With surprising frequency, modern writers who discuss military aspects of the American Revolution mention that British soldiers were not trained to aim their muskets when firing upon the enemy. Some writers go so far as to say they were actually trained not to aim. These claims have no basis whatsoever in fact, and yet they are repeated again and again.
The very flimsy foundation for these false assertions seems to be a change in terminology between the manual-of-arms used by the British army, and the one introduced to the American army at Valley Forge by General von Steuben. In the British manual, the command for aiming was called "Present"; the description for this command very explicitly described closing one eye while sighting down the barrel with the other eye. The new American manual used approximately the same description, but changed the name of the command from "Present" to "Take Aim." The change was nothing more than using a different word to describe the same concept; von Steuben may have introduced the new terminology to avoid confusion with an unrelated use of the term "Present" in the British manual. Some modern authors, apparently looking only at the words of command and not the descriptions of what they meant, seem to have interpreted von Steuben's use of the word "aim" as a great innovation rather than a simple one-word replacement, leading to a misconception that British soldiers were (illogically) not even trained to aim their weapons.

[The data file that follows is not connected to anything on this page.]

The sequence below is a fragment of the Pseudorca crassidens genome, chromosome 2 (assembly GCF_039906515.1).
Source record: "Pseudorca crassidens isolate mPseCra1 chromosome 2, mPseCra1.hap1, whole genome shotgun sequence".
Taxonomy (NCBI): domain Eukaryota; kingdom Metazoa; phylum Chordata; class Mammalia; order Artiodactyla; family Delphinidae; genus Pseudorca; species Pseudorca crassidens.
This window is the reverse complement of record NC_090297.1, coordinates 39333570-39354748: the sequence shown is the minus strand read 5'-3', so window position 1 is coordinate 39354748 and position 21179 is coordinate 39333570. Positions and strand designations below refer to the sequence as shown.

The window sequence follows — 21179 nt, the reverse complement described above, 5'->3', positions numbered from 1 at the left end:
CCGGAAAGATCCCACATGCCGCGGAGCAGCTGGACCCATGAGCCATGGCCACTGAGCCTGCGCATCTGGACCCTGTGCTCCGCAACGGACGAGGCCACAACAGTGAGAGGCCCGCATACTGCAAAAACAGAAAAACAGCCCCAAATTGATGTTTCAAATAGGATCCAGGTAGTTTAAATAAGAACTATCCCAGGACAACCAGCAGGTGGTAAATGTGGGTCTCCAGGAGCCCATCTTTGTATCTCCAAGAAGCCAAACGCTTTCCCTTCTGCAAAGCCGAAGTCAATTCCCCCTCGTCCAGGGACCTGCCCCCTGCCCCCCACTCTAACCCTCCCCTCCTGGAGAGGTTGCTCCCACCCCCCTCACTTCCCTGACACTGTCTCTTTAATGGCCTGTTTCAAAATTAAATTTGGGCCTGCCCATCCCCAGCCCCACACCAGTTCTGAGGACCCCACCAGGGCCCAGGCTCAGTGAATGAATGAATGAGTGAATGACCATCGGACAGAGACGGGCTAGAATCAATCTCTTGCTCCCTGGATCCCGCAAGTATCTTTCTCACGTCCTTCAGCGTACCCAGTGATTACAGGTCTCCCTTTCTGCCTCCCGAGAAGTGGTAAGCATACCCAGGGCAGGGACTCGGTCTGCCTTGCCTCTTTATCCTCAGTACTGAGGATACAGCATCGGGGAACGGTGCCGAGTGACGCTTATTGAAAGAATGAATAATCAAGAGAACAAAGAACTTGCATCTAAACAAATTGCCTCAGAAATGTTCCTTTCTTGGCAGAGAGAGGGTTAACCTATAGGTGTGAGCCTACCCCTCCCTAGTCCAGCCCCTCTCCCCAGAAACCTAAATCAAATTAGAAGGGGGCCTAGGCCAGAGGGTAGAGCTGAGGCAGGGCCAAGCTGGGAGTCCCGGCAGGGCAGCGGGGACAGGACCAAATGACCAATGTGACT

For more details on this subject, including discussion of target practice by British soldiers, see my article in the Journal of the American Revolution: http://allthingsliberty.com/2013/08/the-aim-of-british-soldiers/
Learn more about British soldiers in America
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